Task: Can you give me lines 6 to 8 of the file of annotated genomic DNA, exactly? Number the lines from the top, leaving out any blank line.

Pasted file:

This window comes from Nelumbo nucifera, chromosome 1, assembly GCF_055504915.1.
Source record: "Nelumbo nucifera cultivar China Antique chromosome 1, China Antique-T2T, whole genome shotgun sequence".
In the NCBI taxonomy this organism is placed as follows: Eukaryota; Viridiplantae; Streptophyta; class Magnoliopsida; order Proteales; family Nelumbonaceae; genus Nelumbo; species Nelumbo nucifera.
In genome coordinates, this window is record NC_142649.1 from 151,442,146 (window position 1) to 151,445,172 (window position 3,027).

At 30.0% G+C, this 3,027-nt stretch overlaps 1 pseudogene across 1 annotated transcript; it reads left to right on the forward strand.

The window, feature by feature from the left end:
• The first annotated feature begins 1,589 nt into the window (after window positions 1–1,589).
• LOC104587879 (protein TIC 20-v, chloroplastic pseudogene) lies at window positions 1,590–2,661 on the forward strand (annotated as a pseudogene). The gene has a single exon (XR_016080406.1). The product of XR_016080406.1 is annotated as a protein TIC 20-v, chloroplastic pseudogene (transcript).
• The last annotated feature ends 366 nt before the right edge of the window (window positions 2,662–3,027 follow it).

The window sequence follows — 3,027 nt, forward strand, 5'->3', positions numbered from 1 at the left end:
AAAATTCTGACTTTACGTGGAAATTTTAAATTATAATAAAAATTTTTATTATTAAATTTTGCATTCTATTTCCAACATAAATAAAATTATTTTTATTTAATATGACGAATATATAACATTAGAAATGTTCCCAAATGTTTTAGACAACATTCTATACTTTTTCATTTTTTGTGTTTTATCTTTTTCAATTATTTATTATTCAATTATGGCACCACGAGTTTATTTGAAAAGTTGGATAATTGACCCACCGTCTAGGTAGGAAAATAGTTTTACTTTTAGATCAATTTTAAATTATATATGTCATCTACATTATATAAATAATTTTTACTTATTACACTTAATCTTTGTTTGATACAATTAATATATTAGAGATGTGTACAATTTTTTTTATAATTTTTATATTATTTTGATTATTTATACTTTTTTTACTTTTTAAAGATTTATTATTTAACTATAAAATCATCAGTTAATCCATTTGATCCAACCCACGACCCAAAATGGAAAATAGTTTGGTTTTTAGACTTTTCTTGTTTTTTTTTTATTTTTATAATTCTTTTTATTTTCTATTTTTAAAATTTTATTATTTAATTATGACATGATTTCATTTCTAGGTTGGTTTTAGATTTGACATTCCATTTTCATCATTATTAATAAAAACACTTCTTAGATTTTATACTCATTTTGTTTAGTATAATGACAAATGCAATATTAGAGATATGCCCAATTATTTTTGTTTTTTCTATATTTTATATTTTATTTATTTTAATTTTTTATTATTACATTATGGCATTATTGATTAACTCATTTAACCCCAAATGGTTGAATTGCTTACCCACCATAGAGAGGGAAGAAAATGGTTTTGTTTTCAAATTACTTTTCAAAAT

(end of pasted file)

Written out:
The window, feature by feature from the left end:
• The first annotated feature begins 1,589 nt into the window (after window positions 1–1,589).
• LOC104587879 (protein TIC 20-v, chloroplastic pseudogene) lies at window positions 1,590–2,661 on the forward strand (annotated as a pseudogene). The gene has a single exon (XR_016080406.1). The product of XR_016080406.1 is annotated as a protein TIC 20-v, chloroplastic pseudogene (transcript).